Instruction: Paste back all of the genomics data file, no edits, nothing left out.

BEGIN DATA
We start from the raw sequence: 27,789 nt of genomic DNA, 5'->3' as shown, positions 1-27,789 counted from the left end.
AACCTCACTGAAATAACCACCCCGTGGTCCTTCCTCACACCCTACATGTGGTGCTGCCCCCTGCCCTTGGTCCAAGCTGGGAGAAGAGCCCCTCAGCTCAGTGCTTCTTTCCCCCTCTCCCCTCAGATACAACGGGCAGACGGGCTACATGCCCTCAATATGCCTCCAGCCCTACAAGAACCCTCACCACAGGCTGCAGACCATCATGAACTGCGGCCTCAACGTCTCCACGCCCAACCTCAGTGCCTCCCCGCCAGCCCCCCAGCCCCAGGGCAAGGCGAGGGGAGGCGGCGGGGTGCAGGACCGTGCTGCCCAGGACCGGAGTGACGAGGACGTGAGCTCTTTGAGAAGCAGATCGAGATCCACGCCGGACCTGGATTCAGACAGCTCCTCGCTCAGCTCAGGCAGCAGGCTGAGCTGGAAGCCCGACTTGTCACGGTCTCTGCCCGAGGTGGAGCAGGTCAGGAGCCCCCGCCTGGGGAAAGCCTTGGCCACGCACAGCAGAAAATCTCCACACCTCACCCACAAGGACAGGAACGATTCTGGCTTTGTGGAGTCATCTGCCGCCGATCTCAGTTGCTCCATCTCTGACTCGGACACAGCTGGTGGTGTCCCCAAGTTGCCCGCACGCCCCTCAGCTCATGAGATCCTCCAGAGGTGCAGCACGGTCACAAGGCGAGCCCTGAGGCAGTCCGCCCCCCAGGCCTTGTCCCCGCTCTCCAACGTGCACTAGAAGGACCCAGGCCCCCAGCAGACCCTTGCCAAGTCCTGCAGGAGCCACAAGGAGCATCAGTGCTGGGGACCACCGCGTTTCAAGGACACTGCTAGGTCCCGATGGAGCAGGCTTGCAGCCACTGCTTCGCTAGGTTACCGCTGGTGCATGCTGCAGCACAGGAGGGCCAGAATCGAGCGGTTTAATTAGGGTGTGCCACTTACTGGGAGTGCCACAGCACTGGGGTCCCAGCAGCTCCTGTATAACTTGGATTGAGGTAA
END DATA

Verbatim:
We start from the raw sequence: 27,789 nt of genomic DNA, 5'->3' as shown, positions 1-27,789 counted from the left end.
AACCTCACTGAAATAACCACCCCGTGGTCCTTCCTCACACCCTACATGTGGTGCTGCCCCCTGCCCTTGGTCCAAGCTGGGAGAAGAGCCCCTCAGCTCAGTGCTTCTTTCCCCCTCTCCCCTCAGATACAACGGGCAGACGGGCTACATGCCCTCAATATGCCTCCAGCCCTACAAGAACCCTCACCACAGGCTGCAGACCATCATGAACTGCGGCCTCAACGTCTCCACGCCCAACCTCAGTGCCTCCCCGCCAGCCCCCCAGCCCCAGGGCAAGGCGAGGGGAGGCGGCGGGGTGCAGGACCGTGCTGCCCAGGACCGGAGTGACGAGGACGTGAGCTCTTTGAGAAGCAGATCGAGATCCACGCCGGACCTGGATTCAGACAGCTCCTCGCTCAGCTCAGGCAGCAGGCTGAGCTGGAAGCCCGACTTGTCACGGTCTCTGCCCGAGGTGGAGCAGGTCAGGAGCCCCCGCCTGGGGAAAGCCTTGGCCACGCACAGCAGAAAATCTCCACACCTCACCCACAAGGACAGGAACGATTCTGGCTTTGTGGAGTCATCTGCCGCCGATCTCAGTTGCTCCATCTCTGACTCGGACACAGCTGGTGGTGTCCCCAAGTTGCCCGCACGCCCCTCAGCTCATGAGATCCTCCAGAGGTGCAGCACGGTCACAAGGCGAGCCCTGAGGCAGTCCGCCCCCCAGGCCTTGTCCCCGCTCTCCAACGTGCACTAGAAGGACCCAGGCCCCCAGCAGACCCTTGCCAAGTCCTGCAGGAGCCACAAGGAGCATCAGTGCTGGGGACCACCGCGTTTCAAGGACACTGCTAGGTCCCGATGGAGCAGGCTTGCAGCCACTGCTTCGCTAGGTTACCGCTGGTGCATGCTGCAGCACAGGAGGGCCAGAATCGAGCGGTTTAATTAGGGTGTGCCACTTACTGGGAGTGCCACAGCACTGGGGTCCCAGCAGCTCCTGTATAACTTGGATTGAGGTAA